Wednesday, October 03, 2007

The Dead Came Down With The Rain

I had a friend, who when asked where we were going, would always reply, To Hell if we don't change our ways. This always made me laugh given that I do believe in hell, the hells we make for ourselves, and the ones that are visited upon us. Growing up in a the heart of the Bible belt, I heard a lot about that fire and brimstone business, but it didn't scare me. The shit that scared me was all around -- loneliness, lost youth, spent dreams, a tremendous inordinate excitement for the new Wal-Mart and McDonalds (until I was in high school, I'd look at McDonalds as a big-city luxury, one you'd drive an hour to get to), and those sticky school day minutes that never seemed to pass. Lots of people had gone bad to drink, to crystal meth, and to all those other demons that appear, innocuous looking as baby powder. Baby powder shaped into straight lines by razorblades and served on mirrors.

One of my favorite anecdotes from Tennessee Williams' Memoirs involves his sister Rose, the obvious inspiration for many of his mad, enduring heroines. In and out of mental hospitals, she had few friends save for a parakeet that Tennessee had given to her. She loved her parakeet and made Tennessee visit her pet each time he came to visit her. But one day, she did not want him to see her friend. "She's not feeling well." He learned from the nurses that the bird had been dead for five days, but Rose wouldn't let them take the body. In his typical wry understatement and inherent kindness, Tennessee wrote that Rose wasn't good at accepting death. But sometimes she'd say, The dead came down with the rain last night. She never really recovered her mind, never really was functional. I think about her often, trapped in her own little glass menagerie, surrounded by reflective surfaces, but unable to look at herself. Of course, nobody I ever saw snort meth or cocaine off a mirror ever could either, not with the those mirrors anyway.

Michelle's Spell of the Day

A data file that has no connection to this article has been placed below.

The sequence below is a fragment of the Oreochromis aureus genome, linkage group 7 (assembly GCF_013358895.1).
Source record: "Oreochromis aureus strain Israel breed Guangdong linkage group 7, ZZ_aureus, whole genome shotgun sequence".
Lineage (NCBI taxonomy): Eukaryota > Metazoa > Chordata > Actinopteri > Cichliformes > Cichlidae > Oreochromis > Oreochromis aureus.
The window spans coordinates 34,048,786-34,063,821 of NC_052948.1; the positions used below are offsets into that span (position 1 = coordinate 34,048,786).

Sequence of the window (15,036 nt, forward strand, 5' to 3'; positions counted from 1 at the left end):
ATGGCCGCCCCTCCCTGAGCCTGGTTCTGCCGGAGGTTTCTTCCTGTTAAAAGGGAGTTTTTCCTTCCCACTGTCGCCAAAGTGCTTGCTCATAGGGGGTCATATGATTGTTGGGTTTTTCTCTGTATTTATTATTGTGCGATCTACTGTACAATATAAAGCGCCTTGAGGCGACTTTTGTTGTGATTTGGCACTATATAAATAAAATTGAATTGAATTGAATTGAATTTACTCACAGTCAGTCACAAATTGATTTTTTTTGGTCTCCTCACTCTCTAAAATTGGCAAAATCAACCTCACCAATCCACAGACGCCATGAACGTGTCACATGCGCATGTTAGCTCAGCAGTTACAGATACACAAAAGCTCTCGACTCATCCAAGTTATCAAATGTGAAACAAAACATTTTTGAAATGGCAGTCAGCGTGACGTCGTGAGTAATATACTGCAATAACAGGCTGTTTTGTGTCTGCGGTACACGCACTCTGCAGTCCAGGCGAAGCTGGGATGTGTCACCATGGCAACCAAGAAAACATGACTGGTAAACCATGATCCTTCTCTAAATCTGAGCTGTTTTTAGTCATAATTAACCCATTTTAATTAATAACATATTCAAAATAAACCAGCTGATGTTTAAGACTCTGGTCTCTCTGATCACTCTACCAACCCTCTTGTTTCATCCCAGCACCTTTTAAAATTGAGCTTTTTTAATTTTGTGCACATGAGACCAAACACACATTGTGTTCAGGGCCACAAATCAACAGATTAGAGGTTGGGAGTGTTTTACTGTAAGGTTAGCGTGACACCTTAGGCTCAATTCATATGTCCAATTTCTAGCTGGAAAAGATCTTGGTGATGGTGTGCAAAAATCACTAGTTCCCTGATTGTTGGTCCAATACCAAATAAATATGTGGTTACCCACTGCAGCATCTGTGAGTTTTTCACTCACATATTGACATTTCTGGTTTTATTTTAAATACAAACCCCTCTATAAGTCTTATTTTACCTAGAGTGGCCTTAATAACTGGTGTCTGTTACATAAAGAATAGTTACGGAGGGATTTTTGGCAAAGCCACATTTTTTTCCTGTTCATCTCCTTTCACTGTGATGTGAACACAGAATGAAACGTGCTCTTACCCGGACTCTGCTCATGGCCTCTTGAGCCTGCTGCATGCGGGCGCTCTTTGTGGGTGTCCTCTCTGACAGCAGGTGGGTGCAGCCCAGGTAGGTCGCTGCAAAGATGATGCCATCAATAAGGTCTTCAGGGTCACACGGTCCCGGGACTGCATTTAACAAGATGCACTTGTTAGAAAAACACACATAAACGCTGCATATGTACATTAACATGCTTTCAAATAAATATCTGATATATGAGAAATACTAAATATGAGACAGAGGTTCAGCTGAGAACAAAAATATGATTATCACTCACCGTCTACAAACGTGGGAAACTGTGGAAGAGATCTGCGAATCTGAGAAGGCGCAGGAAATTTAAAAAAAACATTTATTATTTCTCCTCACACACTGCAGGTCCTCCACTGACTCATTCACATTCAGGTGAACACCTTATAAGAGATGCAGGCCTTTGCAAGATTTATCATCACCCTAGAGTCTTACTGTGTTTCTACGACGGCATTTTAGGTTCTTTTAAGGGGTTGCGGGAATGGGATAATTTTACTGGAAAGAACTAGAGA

"There is a time for departure even when there's no certain place to go." Tennessee Williams

Cocktail Hour
Drinking cookbook suggestion: Domesticity: A Gastronomic Interpretation of Love Bob Shacochis

Benedictions and Maledictions
Happy Wednesday!


Brian in Mpls said...

Does your herse break down a lot? I used to have access to a similar one but it was grey and broke down all the time

Ropinator said...

Well, McDonalds is quite a bad place but I still eat there if there is no better. On the other hand are you sure that lost youth is bad? People used a proverb for Mussolini here that "he took out something from his left pocket and he put it to the right one". It means seemingly he gave something to the people but only seemingly. I think it is almost the same with aging. you get older, you won't be that good looking anymore, girls can't flirt with every guy etc... but you will be wiser, you will have more experience. I think getting older is not that scary, I am afraid of death.

Charles Gramlich said...

"The dead came down with the rain last night" is one of the most evocative lines I've ever heard. I wish I'd thought of it. What a great title it makes.

eric1313 said...

A fine post. I wondered about the title line and was sad to see it was a Tennessee Williams (Like Indiana Jones, but saucier!) line and not an original. It's still fine, but I thought it was yours and you'd hit a creative well-font of unbelievable magnitude!

My mom was the same way--McDonald's was the place to be for country people, I think, until they realized it was the city slicker's way of getting everyone to trade money for garbage disguised as food. The last time I ate McDonald's it sat like a rock all day long, until later when it was confirmed to definitely not be a rock.

eric1313 said...
This comment has been removed by the author.
the walking man said...

Death does come down like rain depending on where you are at mentally. Physically as well but that is mere mortal death, one not to be feared but rather grateful for.

When true death comes with the rain the rain is just to wash one into the sewer pipe of never ending darkness that should be feared but not by anyone who has ever lived a mortal life.

It is a good line though in that someone can't take it and put it up their nose or smoke it in a pipe but I can hear wheels spinning and gears turning for some to find a way to say it in a unique way.

hell maybe it's my own gears turning although they are mighty rusty from sitting out with the tin man in the rain to long but I know eventually the scarecrow will come along and oil me up and then death will come up with the tide or some such thing.

Ropey--fearing death will make it come faster it's when you don't fear it that it seems to take forever to get here.



Jason said...

Oh Michelle! Are you dating/hanging out with musicians?


That pic is straight up Detroit. My grandmother's bird recently died. Sad.

Ian said...

You are lovely and write beautifully.

I think that you could be my equal

John Ricci said...

My dear Michelle
Lovely post and view as always. I think I recognize that abandoned pool and hearse. They look quite familiar. Now that things have settled and that our beloved Lions are doing well and now that Big Blue is vigorous as is to be expected I can relax somewhat and enjoy a luxurious nightcap and catch up on your most lovely blog. I salute you as always with champagne toasts and caviar dreams and of course a most super Bravo!

Cindy said...

Gig Harbor has been a true revelation. I don't miss Macomb but I do miss you. Come visit! I'll gladly foot the bill. You'd love it here. No gnarly men around.
your Cindy